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Original Article

Multilevel Anterior Lumbar Interbody Fusion Combined with Posterior Stabilization in Lumbar Disc Disease-Prospective Analysis of Clinical and Functional Outcomes*

Artrodese lombar intersomática anterior multinível combinada com estabilização posterior em discopatia—Análise clínico-funcional prospectiva*

Diogo Lino Moura1,, David Lawrence2, Josué Pereira Gabriel2

DOI: 10.1016/j.rbo.2017.11.006



OBJECTIVE This was a prospective controlled study with lumbar degenerative disc disease patients submitted to instrumented anterior lumbar interbody fusion (ALIF) combined with posterior stabilization.
METHODS A sample with 64 consecutive patients was operated by the same surgeons over 4 years. Half of the ALIFs occurred at 2 levels, 43.8% at 3 levels, and 6.25% at 1 level. Interbody cages with integrated screws, filled with bone matrix and bone morphogenetic protein 2, were used.
RESULTS Half of the patients had undergone previous lumbar spine surgeries, 75% presented with associated degenerative listhesis, and 62.5% had posterior lumbar compression disease. Approximately 56% of the sample had at least 1 risk factor for nonunion. The Oswestry index changed from 71.81 ± 7.22 at the preoperative assessment to 24.75 ± 7.82 at the final follow-up evaluation, while the visual analogue pain scale changed from 7.88 ± 0.70 to 2.44 ± 0.87 (p < 0.001). Clinical and functional improvements increased with the number of operated levels, proving the efficacy of multilevel ALIF, performed in 93.75% of the sample. The global complication rate was of 7.82%, with no major complications. No cases of nonunion were observed. Conclusion Instrumented ALIF combined with posterior stabilization is a successful option for uni- and multilevel degenerative disc disease of the L3 to S1 segments, even in the significant presence of risk factors for nonunion and of previous lumbar surgeries, assuring very satisfactory clinical-functional and radiographic outcomes with a low medium-term complication rate.

lumbar vertebrae/surgery; spinal fusion; prospective studies; scoliosis/surgery; risk factors.


OBJETIVO Estudo prospectivo controlado em pacientes com discopatia degenerativa submetidos a artrodese intersomática lombar anterior instrumentada combinada com estabilização posterior.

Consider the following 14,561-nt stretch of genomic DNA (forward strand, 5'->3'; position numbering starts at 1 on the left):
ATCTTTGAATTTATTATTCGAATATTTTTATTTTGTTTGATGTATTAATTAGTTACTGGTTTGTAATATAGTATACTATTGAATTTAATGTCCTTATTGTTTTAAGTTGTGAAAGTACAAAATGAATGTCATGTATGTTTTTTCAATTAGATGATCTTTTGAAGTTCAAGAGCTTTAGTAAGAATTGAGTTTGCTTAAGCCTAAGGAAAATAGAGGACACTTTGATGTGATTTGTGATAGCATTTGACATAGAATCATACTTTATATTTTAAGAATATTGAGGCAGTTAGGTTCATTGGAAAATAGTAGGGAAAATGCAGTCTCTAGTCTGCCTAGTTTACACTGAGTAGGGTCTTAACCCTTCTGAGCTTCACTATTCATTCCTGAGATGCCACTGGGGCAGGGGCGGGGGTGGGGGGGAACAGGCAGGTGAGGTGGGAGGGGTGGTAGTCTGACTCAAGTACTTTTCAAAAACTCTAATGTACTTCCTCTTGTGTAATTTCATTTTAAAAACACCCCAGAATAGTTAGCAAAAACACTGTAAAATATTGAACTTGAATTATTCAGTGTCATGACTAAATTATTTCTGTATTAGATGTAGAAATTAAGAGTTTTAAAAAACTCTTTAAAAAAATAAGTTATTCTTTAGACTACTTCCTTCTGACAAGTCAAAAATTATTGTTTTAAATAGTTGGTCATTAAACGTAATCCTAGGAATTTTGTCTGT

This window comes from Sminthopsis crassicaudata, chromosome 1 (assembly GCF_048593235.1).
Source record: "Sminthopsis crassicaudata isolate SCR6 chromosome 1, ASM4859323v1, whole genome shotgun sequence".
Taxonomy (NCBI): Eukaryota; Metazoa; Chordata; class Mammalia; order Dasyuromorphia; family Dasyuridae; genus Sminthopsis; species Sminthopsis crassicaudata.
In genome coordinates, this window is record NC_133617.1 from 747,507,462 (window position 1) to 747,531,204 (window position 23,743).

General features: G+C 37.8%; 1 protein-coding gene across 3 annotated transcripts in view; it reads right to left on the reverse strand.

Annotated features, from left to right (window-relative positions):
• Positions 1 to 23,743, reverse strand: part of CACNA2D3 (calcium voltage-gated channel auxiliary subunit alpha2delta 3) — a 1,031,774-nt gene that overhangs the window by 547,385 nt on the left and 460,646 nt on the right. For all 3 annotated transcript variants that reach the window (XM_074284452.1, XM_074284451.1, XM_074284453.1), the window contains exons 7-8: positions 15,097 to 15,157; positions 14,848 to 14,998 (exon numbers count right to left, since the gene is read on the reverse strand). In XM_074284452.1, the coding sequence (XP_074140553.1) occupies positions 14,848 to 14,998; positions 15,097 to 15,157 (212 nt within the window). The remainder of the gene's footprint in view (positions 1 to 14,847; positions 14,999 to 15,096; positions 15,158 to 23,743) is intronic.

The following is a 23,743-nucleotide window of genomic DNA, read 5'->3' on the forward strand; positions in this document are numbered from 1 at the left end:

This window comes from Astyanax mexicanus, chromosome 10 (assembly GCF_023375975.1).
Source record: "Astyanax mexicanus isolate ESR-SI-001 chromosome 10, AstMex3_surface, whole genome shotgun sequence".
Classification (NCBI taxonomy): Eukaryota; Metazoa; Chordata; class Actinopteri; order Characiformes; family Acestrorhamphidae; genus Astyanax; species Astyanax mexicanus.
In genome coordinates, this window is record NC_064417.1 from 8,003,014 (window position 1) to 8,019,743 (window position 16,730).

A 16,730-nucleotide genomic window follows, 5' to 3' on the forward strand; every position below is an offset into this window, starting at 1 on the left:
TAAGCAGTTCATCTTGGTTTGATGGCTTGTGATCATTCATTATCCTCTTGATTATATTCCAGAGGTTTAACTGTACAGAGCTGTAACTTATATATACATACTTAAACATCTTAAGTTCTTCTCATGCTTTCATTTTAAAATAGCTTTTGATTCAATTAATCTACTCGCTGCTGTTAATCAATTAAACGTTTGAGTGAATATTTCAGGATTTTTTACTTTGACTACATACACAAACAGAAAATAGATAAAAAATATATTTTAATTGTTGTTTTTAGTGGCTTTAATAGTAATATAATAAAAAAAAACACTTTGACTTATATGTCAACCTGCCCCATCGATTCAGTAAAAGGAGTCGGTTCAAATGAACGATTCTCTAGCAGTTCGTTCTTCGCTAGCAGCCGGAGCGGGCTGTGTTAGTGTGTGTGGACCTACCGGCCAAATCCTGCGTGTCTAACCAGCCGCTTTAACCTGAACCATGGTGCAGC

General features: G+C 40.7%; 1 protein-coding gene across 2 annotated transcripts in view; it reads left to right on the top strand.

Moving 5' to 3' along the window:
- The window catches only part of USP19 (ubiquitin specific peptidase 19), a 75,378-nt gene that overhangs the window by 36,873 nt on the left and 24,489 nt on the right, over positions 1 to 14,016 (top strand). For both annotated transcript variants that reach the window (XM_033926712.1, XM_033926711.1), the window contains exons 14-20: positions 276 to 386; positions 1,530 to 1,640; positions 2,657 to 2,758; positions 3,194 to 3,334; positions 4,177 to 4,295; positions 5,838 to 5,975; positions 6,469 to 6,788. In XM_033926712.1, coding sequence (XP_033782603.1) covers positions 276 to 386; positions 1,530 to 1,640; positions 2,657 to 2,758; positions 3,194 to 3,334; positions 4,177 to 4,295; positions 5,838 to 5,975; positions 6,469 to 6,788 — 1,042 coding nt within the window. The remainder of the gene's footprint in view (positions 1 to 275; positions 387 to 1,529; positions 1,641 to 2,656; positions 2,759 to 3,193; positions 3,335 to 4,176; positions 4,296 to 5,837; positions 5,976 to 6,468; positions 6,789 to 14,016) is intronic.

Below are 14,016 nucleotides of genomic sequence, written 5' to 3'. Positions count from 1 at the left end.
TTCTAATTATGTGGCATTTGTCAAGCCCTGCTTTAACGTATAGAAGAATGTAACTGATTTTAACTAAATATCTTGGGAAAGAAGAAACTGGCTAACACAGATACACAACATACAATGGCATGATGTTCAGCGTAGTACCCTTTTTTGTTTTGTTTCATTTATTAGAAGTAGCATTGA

MÉTODOS Amostra com 64 pacientes consecutivos operados pelos mesmos cirurgiões ao longo de quatro anos. Metade das artrodeses intersomática lombar anterior foi efetuada em dois níveis, 43,8% em três níveis e 6,25% em um nível. Foram usadas caixas intersomáticas com parafusos integrados preenchidas com matriz óssea e proteína morfogenética óssea 2.
RESULTADOS Metade da amostra apresentava cirurgias prévias à coluna lombar, 75% listeses degenerativas associadas e 62,5% patologia compressiva posterior da coluna lombar. Aproximadamente 56% da amostra apresentavam pelo menos um fator de risco de não união da artrodese. O índice Oswestry passou de 71,81 ± 7,22 no pré-operatório para 24,75 ± 7,82 na avaliação no fim do tempo de seguimento, enquanto a escala visual analógica da dor passou de 7,88 ± 0,70 para 2,44 ± 0,87 (p < 0,001). A melhoria clínico-funcional foi crescente de acordo com a intervenção num número superior de níveis, o que comprova a eficácia da artrodese intersomática lombar anterior multinível, aplicada em 93,75% da amostra. A taxa global de complicações foi de 7,82% e de complicações major de 0%. Não se identificou qualquer caso de não união.
CONCLUSÃO A artrodese intersomática lombar anterior instrumentada combinada com estabilização posterior é uma opção de sucesso na discopatia degenerativa uni ou multinível dos segmentos de L3 a S1, mesmo em presença significativa de fatores de risco de não união e cirurgias prévias da coluna lombar, garante resultados clínico-funcionais e radiográficos muito satisfatórios e reduzida taxa de complicações em médio prazo.

vértebras lombares/cirurgia; fusão vertebral; estudos prospectivos; escoliose/cirurgia; fatores de risco.


Citation: Moura DL, Lawrence D, Gabriel JP. Multilevel Anterior Lumbar Interbody Fusion Combined with Posterior Stabilization in Lumbar Disc Disease-Prospective Analysis of Clinical and Functional Outcomes*. 54(2):140. doi:10.1016/j.rbo.2017.11.006